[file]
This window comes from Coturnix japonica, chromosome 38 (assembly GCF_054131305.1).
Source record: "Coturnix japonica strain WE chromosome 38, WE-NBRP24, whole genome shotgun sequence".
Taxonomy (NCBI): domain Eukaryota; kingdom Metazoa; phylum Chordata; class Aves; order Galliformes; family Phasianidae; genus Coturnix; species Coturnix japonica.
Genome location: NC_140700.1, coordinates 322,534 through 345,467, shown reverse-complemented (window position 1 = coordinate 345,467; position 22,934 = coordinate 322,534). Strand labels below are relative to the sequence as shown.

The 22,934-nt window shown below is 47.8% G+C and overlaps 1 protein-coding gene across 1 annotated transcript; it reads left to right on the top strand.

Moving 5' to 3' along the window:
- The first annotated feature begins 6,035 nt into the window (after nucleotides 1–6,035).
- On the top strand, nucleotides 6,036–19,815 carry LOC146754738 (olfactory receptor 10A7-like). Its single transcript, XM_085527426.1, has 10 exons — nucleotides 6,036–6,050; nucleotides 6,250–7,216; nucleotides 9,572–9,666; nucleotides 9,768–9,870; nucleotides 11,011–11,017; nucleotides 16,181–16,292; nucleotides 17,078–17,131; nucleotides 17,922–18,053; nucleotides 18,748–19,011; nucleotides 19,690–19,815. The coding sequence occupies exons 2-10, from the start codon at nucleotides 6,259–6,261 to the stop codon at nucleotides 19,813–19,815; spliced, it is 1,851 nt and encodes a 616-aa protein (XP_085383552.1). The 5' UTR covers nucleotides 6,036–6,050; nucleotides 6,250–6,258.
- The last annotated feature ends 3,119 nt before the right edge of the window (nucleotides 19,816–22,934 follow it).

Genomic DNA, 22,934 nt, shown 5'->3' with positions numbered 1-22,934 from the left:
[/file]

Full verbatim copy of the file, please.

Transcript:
This window comes from Coturnix japonica, chromosome 38 (assembly GCF_054131305.1).
Source record: "Coturnix japonica strain WE chromosome 38, WE-NBRP24, whole genome shotgun sequence".
Taxonomy (NCBI): domain Eukaryota; kingdom Metazoa; phylum Chordata; class Aves; order Galliformes; family Phasianidae; genus Coturnix; species Coturnix japonica.
Genome location: NC_140700.1, coordinates 322,534 through 345,467, shown reverse-complemented (window position 1 = coordinate 345,467; position 22,934 = coordinate 322,534). Strand labels below are relative to the sequence as shown.

The 22,934-nt window shown below is 47.8% G+C and overlaps 1 protein-coding gene across 1 annotated transcript; it reads left to right on the top strand.

Moving 5' to 3' along the window:
- The first annotated feature begins 6,035 nt into the window (after nucleotides 1–6,035).
- On the top strand, nucleotides 6,036–19,815 carry LOC146754738 (olfactory receptor 10A7-like). Its single transcript, XM_085527426.1, has 10 exons — nucleotides 6,036–6,050; nucleotides 6,250–7,216; nucleotides 9,572–9,666; nucleotides 9,768–9,870; nucleotides 11,011–11,017; nucleotides 16,181–16,292; nucleotides 17,078–17,131; nucleotides 17,922–18,053; nucleotides 18,748–19,011; nucleotides 19,690–19,815. The coding sequence occupies exons 2-10, from the start codon at nucleotides 6,259–6,261 to the stop codon at nucleotides 19,813–19,815; spliced, it is 1,851 nt and encodes a 616-aa protein (XP_085383552.1). The 5' UTR covers nucleotides 6,036–6,050; nucleotides 6,250–6,258.
- The last annotated feature ends 3,119 nt before the right edge of the window (nucleotides 19,816–22,934 follow it).

Genomic DNA, 22,934 nt, shown 5'->3' with positions numbered 1-22,934 from the left: